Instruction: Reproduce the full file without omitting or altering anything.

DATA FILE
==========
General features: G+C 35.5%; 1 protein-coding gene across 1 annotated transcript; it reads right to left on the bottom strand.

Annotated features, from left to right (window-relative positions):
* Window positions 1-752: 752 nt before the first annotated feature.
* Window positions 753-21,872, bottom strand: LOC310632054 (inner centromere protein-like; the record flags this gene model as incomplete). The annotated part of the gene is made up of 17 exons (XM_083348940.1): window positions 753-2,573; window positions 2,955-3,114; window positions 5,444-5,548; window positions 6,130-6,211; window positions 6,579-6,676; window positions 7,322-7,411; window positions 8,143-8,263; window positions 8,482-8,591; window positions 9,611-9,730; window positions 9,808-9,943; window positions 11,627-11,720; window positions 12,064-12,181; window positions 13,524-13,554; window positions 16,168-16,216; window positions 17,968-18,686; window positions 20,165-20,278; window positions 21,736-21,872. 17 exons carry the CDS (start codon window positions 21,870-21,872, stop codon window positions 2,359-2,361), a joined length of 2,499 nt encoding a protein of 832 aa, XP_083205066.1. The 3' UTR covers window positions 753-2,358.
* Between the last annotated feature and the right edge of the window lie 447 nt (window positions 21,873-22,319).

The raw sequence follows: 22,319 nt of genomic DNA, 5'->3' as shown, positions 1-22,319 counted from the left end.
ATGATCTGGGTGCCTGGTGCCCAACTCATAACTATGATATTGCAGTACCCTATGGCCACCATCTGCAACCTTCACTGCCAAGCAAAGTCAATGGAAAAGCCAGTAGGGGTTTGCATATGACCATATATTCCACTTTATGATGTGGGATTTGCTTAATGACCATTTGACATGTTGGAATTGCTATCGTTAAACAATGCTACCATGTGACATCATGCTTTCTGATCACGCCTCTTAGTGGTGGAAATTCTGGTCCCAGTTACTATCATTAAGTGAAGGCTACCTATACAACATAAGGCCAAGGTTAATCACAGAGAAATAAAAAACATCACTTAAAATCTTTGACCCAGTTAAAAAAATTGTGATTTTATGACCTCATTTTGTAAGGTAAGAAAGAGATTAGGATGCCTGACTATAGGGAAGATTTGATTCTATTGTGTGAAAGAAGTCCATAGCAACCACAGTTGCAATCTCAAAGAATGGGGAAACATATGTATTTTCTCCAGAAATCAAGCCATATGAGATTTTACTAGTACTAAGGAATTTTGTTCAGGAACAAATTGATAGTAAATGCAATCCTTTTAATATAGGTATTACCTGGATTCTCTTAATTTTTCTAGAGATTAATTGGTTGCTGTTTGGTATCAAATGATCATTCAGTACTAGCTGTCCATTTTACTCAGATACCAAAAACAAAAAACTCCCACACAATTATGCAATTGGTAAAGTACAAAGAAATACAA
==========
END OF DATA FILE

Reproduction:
General features: G+C 35.5%; 1 protein-coding gene across 1 annotated transcript; it reads right to left on the bottom strand.

Annotated features, from left to right (window-relative positions):
* Window positions 1-752: 752 nt before the first annotated feature.
* Window positions 753-21,872, bottom strand: LOC310632054 (inner centromere protein-like; the record flags this gene model as incomplete). The annotated part of the gene is made up of 17 exons (XM_083348940.1): window positions 753-2,573; window positions 2,955-3,114; window positions 5,444-5,548; window positions 6,130-6,211; window positions 6,579-6,676; window positions 7,322-7,411; window positions 8,143-8,263; window positions 8,482-8,591; window positions 9,611-9,730; window positions 9,808-9,943; window positions 11,627-11,720; window positions 12,064-12,181; window positions 13,524-13,554; window positions 16,168-16,216; window positions 17,968-18,686; window positions 20,165-20,278; window positions 21,736-21,872. 17 exons carry the CDS (start codon window positions 21,870-21,872, stop codon window positions 2,359-2,361), a joined length of 2,499 nt encoding a protein of 832 aa, XP_083205066.1. The 3' UTR covers window positions 753-2,358.
* Between the last annotated feature and the right edge of the window lie 447 nt (window positions 21,873-22,319).

The raw sequence follows: 22,319 nt of genomic DNA, 5'->3' as shown, positions 1-22,319 counted from the left end.
ATGATCTGGGTGCCTGGTGCCCAACTCATAACTATGATATTGCAGTACCCTATGGCCACCATCTGCAACCTTCACTGCCAAGCAAAGTCAATGGAAAAGCCAGTAGGGGTTTGCATATGACCATATATTCCACTTTATGATGTGGGATTTGCTTAATGACCATTTGACATGTTGGAATTGCTATCGTTAAACAATGCTACCATGTGACATCATGCTTTCTGATCACGCCTCTTAGTGGTGGAAATTCTGGTCCCAGTTACTATCATTAAGTGAAGGCTACCTATACAACATAAGGCCAAGGTTAATCACAGAGAAATAAAAAACATCACTTAAAATCTTTGACCCAGTTAAAAAAATTGTGATTTTATGACCTCATTTTGTAAGGTAAGAAAGAGATTAGGATGCCTGACTATAGGGAAGATTTGATTCTATTGTGTGAAAGAAGTCCATAGCAACCACAGTTGCAATCTCAAAGAATGGGGAAACATATGTATTTTCTCCAGAAATCAAGCCATATGAGATTTTACTAGTACTAAGGAATTTTGTTCAGGAACAAATTGATAGTAAATGCAATCCTTTTAATATAGGTATTACCTGGATTCTCTTAATTTTTCTAGAGATTAATTGGTTGCTGTTTGGTATCAAATGATCATTCAGTACTAGCTGTCCATTTTACTCAGATACCAAAAACAAAAAACTCCCACACAATTATGCAATTGGTAAAGTACAAAGAAATACAA